Tuesday, June 27, 2017

Social Media Friends vs "Real" Friends

From Bilbo's Department of Shameless Plagiarism of Good Ideas comes today's post, inspired by fellow blogger John's post from last Saturday.

In his post, John ruminated on the differences between the friendships we maintain on social media and the friendships based on close and in-person contact. In John's view, social media relationships aren't "real" relationships, and we shouldn't have the people we routinely see every day as social media friends, because they deserve more personal contact ... we should have live conversations with them, face to face, and reserve the social media-level of friendship for those who are separated from us by great distance, or who are not necessarily our closest and warmest friends.

I sort of agree with that. Right now, I have 220 "friends" on Facebook, which is my primary social media outlet (I have a Twitter account, but almost never use it). Of that 220 number, probably about a third are people I've either never met in person or met once at a party or conference, and probably wouldn't recognize if we encountered each other on the street ... although I'd probably enjoy actually meeting and getting to know most of them. 

My 220 social media (Facebook) friends fall into the following general groups:

Members of my extended family (brothers, sister, children, grandchildren, nieces, nephews, cousins, and so on);

High School and college friends with whom I've gotten re-acquainted (and in some cases, acquainted for the first time);

Dance friends from our time as active ballroom dancers and competitors;

Former work colleagues, including people I got to know because we rode the commuter bus together every day for many years;

Blogging friends (a fair number of whom I've actually met face-to-face - among them Andrea, Mike, Kathy, Birgitta, and Peggy, or by phone or exchange of snail mail - like Amanda from sunny Australia); and,

Friends of friends (people who have initiated contact with me because of things I've posted that they've seen on their friends' Facebook pages or blogs). This is a relatively small, but slowly growing group.

While I greatly prefer to enjoy my friendships up close and personal, I've found social media (Facebook, in the main) to be a great way to maintain contact and share information with friends and relatives who live at a great distance. It keeps us connected as much or as little as we wish to be, and it's a good way to prevent the sort of profound shock that often happens when we run into people we haven't seen for years ... what I think of as the "you're WHO???" reaction. In fact, that's how I got started on Facebook - when my high school class had its 40th reunion back in 2009, one of the organizers encouraged all of us to set up Facebook pages and post a few recent photos so we'd sort of recognize each other when we got together. Most of us did, and kept going, and it's been great fun.

One of the more recent problems is that much of the political anger and divisiveness that has ruptured the country has spilled over into the social media world. I've always been pretty outspoken about my political views in my blog and on Facebook, and I've engaged in a fair amount of heated discussion with various friends on FB, but so far nothing has yet reached the point where it's become nasty and vituperative* ... I've not yet felt the urge to "unfriend" anyone. I have both liberal and conservative friends, but most of them are reasonable and rational people with whom I don't mind the volley of competing ideas. Those who disagree with me are wrong, of course, and they think I am ... but we manage to remain friends.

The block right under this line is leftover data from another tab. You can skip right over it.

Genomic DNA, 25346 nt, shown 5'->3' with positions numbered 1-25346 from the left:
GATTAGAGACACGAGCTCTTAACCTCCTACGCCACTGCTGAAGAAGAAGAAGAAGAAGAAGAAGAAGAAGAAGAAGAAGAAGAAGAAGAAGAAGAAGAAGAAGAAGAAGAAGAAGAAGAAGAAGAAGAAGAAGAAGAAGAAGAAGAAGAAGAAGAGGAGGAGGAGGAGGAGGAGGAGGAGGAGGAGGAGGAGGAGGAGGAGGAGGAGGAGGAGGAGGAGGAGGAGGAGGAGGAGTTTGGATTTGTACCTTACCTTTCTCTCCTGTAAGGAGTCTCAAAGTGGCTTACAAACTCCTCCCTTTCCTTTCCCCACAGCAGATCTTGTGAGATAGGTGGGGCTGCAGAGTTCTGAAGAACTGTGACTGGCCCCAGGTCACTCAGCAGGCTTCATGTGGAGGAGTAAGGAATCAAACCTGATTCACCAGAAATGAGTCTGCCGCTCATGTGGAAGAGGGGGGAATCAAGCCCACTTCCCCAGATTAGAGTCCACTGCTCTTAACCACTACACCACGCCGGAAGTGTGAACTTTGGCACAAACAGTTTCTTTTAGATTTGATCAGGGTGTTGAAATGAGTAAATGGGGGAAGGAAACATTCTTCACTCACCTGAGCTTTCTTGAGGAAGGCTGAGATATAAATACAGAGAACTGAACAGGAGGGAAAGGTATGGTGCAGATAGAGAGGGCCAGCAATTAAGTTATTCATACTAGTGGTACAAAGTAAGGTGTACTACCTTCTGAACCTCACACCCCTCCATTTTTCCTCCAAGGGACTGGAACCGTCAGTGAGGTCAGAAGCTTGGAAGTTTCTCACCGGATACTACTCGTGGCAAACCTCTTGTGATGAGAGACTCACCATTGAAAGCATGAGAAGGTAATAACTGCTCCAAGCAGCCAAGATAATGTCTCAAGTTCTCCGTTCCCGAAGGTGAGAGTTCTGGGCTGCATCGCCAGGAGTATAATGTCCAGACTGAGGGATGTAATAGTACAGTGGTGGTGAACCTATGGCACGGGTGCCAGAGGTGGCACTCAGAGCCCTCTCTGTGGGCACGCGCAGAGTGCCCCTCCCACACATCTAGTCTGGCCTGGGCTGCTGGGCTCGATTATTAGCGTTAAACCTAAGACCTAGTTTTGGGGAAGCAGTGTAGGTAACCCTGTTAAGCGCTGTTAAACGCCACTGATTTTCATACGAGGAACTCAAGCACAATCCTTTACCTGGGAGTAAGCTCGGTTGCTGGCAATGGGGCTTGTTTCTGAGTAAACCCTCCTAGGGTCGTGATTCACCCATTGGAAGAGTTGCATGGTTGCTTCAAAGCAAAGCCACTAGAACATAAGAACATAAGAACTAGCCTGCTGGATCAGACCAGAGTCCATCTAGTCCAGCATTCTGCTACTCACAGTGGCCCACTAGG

But getting back to John's original blog post on this topic, here's a quote I don't think he'll mind me using:

"I'm actually more interested in meeting the people that read this blog and write their own personal blogs more than I am in meeting many of the people that follow on various forms of social media."

This is true. While it's nice to be able to keep up with the activities of our friends, it's even better to sit down once in a while over a coffee or lunch or dinner and really get to know one another. Of course, if we actually met in person, we might not recognize each other, given that we tend to be ... um ... generously selective with the profile photos we choose.

Bottom line: while I agree with John that "real" friends are better, I'm not likely to give up my "virtual" Facebook friends just yet. In any case, what we think of today as "social media" is not that much different from the concept of the "pen pal" that those of us of a certain age will remember. I like to think that my friendship with Amanda in Brisbane, Australia - whom I'm never likely to meet in person - is any less warm because we've carried it out through the exchange of blog posts, snail mail and one memorable phone call.

Have a good day, whether live or on social media.

More thoughts tomorrow.


* Snide and snarky, yes, but I can live with that.


Amanda said...

I still have hopes of meeting face to face one day :)
I have found it incredibly enriching to have you as my virtual/blogging friend.

Margaret (Peggy or Peg too) said...

I began to leave my thoughts and read Amanda's comment and I felt bad that mine was much less profound so I deleted it. :-)

KathyA said...

I've been blessed with making 'real' friends from those virtual. And what, in the 50s and 60s, people feared would separate and dehumanize us, has actually managed to make this a truly smaller world.

Mike said...

One of these days Claudia and I will make it back to DC. Or we'll all track down Amanda at a clogging event when she's in the US.

eViL pOp TaRt said...

Idon't find it necessary to distinguish between †he two. Admittedly, my social media consists of my blog and the others I go to.

Elvis Wearing a Bra on His Head said...

Why distinguish between the two? We all need more friends and contact with others.